Features » April 4, 2008
The Upside of Nationalism
America-first fervor could be the driving force behind economic populism
You don’t need to listen to presidential speeches or watch party attack ads to know that full-throated nationalism is now lodged in the ideological center of American politics. Look at social networking expert Valdis Krebs’ January chart to see what we–the royal We–are reading. Krebs amassed data from Amazon.com, examining what other titles buyers of conservative and liberal political books purchased in 2007. Most of this “also bought” data showed buyers of one liberal book buying other liberal books–and conservatives doing the same on their side.
Krebs’ chart, which draws a line connecting each “also bought” book, looks like a dumbbell, with two big clusters on the right and left–a cliché of the media’s “polarized America” meme. However, right in the middle are two books that both liberals and conservatives purchased: War on the Middle Class and Independents Day by Lou Dobbs, America’s most famous nationalist.
As economic anxiety grips America, the controversial CNN anchor vents history’s conservative and liberal expressions of contemporary nationalism–an ideology built around a self-interested, America-first fervor. When Dobbs tilts right, he rails against undocumented immigrants and “broken borders,” tapping into nationalism’s law-and-order pride and its xenophobic-tinged desire for cultural stasis that typically spikes during recessions. When he goes populist, he is the only major TV journalist in America to express nationalism’s disdain for global economic policies written by, and for, a transnational elite.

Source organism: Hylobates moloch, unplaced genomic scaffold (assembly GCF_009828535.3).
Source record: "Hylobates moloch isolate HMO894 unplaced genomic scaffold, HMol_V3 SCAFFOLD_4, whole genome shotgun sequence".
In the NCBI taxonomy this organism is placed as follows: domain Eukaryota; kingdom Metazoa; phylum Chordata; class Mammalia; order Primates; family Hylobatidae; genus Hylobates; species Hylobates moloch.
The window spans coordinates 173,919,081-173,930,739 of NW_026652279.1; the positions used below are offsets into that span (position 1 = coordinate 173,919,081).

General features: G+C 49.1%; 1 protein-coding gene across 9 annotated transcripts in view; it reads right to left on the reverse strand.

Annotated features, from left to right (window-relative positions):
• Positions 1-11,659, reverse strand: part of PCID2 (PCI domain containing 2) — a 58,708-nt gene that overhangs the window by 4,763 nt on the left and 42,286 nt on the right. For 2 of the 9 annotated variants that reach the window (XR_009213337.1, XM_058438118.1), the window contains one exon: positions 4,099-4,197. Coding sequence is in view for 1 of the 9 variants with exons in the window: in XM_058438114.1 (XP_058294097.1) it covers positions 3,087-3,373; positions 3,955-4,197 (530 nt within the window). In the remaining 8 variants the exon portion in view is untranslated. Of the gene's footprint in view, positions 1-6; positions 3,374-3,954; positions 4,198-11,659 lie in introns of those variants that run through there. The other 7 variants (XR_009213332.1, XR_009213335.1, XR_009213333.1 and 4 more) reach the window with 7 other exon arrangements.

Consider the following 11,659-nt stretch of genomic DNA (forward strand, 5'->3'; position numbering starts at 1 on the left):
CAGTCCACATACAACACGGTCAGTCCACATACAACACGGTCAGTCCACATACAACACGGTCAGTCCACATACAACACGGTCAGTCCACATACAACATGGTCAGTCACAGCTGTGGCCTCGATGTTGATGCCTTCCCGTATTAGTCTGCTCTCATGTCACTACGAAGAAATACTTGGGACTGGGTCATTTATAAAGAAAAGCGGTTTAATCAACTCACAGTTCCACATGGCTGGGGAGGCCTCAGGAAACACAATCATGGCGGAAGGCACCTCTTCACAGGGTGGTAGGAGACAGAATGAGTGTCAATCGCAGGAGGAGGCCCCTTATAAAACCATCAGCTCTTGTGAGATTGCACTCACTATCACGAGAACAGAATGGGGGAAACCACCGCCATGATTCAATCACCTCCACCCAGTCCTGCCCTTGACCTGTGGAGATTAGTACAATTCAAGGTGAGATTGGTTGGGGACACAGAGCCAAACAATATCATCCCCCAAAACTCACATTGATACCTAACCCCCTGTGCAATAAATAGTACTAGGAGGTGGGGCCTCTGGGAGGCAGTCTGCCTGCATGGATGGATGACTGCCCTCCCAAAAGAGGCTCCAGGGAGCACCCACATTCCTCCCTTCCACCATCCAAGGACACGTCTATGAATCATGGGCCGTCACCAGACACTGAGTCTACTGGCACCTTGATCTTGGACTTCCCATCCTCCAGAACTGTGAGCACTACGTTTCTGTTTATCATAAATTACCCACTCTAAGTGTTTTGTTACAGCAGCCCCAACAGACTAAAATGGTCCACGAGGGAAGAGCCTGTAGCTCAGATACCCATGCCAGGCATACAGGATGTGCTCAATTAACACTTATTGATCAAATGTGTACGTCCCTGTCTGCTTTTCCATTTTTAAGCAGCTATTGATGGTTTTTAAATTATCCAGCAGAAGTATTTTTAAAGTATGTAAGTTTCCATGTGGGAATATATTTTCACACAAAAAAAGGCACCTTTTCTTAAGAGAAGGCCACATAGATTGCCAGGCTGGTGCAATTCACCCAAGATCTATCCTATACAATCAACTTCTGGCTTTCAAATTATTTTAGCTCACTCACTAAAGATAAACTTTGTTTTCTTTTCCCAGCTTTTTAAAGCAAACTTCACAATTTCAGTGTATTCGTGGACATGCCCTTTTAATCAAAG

As evidenced by his surging ratings, Dobbs reflects powerful mass emotions. And thanks to the presidential election, some of those emotions may forge a political mandate. The key word is “some,” because the GOP nominee will be Arizona Sen. John McCain. Unlike most congressional Republicans, McCain has shied away from the anti-immigrant edge of today’s nationalism, effectively shoving the most extreme immigration positions off the presidential stage, at least in 2008.
Thus, today’s nationalistic sentiment will likely crystallize as economic nationalism–good news for progressives.
‘What do we do now?’
As the campaign wends its way through the heartland’s crumbling factory towns, the election is pivoting on debates over globalization and economic sovereignty.
Polls from the Wall Street Journal and Fortune magazine show that voters of both parties have had it with trade policies that they believe help other countries and slash jobs and wages here at home. A February Bloomberg poll found that by two-to-one, Americans say acquisitions of U.S. companies by other countries’ so-called “sovereign wealth” funds have a negative impact on our economy. More than two-thirds said that “allowing foreign investment in U.S. companies gives foreign governments too much control over the U.S. market.”